More Buyers Report It’s Harder to Find a Home

Filed in Economics by on February 8, 2019 1 Comment

The percentage of prospective home buyers reporting that their house search was getting harder or not improving rose from 65% at the end of the fourth quarter of 2017 to 72% in the final quarter of 2018, according to NAHB’s latest Housing Trends Report.

It only makes sense that with a growing share of buyers feeling that their efforts are getting more difficult or at least not improving, fewer buyers report their home search is getting easier.

In the last quarter of 2017, 27% of prospective home buyers expected the search for a home to get easier in the months ahead. Fast forward a year to the fourth quarter of 2018, and that share falls to 19%.

Do You Expect House Search to Get Easier/Harder in Months Ahead?
(Percent of Prospective Home Buyers)

Another way to explore buyers’ perceptions about the inventory of housing available in their markets is to ask how the number of for-sale homes (that they like and can afford) is changing compared to three months earlier. In the final quarter of 2018, 27% of buyers reported seeing more such homes on the market, lower than the 34% reporting increases a year earlier.

In contrast, the share of buyers who perceive the inventory of for-sale homes they like and can afford to be lower or unchanged rose from 58% to 64% during this period.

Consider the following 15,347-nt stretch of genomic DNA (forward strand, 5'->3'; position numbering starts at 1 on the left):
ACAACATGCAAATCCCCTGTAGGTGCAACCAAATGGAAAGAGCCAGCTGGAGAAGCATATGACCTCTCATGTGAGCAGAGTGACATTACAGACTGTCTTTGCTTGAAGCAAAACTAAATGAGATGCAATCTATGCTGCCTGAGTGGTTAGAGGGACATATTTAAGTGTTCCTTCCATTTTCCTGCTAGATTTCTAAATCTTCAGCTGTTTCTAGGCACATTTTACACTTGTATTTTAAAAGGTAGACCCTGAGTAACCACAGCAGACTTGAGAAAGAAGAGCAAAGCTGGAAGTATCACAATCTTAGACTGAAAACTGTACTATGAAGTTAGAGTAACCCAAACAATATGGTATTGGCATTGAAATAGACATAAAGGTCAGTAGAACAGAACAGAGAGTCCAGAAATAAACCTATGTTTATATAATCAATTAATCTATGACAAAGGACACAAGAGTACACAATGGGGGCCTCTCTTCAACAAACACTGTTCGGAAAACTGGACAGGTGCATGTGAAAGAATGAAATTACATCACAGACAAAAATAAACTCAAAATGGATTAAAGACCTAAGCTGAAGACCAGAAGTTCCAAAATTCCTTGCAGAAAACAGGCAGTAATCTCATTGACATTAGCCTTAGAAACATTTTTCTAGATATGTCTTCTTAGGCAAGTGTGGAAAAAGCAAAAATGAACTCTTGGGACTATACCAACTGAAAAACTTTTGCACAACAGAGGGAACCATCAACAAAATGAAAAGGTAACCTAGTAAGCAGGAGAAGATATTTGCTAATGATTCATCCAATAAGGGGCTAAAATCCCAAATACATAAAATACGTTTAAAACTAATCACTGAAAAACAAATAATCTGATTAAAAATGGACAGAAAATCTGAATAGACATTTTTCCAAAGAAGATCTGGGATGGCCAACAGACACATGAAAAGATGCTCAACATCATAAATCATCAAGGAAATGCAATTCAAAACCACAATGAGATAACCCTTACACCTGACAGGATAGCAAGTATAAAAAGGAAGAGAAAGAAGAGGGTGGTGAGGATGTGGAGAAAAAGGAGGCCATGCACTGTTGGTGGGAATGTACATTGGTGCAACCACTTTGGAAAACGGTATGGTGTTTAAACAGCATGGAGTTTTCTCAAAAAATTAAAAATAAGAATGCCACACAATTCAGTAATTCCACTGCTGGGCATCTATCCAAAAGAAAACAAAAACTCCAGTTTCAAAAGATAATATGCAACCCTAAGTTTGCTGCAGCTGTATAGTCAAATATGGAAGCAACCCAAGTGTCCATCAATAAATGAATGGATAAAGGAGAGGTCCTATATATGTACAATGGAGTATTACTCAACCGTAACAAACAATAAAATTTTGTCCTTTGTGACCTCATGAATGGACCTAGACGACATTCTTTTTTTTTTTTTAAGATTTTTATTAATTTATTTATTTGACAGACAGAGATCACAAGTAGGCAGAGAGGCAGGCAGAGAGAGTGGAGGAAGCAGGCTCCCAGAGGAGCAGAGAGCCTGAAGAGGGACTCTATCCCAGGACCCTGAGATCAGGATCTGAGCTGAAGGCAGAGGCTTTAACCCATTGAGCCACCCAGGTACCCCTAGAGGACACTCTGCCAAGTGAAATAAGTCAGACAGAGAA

NAHB economist Rose Quint provides more analysis in this Eye on Housing blog post.


Comments (1)

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  1. Mac Smith says:

    The house inventory this survey is taken upon were built with the more expensive lumber before that issue was corrected. The real thing is the currently lower pricing of the homes being built may cause the inventory of the older homes with the higher price tags to become “stagnant”, unless builders can close that span in pricing by taking it in the pocketbook.
    Also, following every recession is an inflationary period, where the income simply will not meet to the higher prices of food, housing, etc. Only the controlled costs of the utilities are delayed with the inflation, so as to follow , rather than lead.

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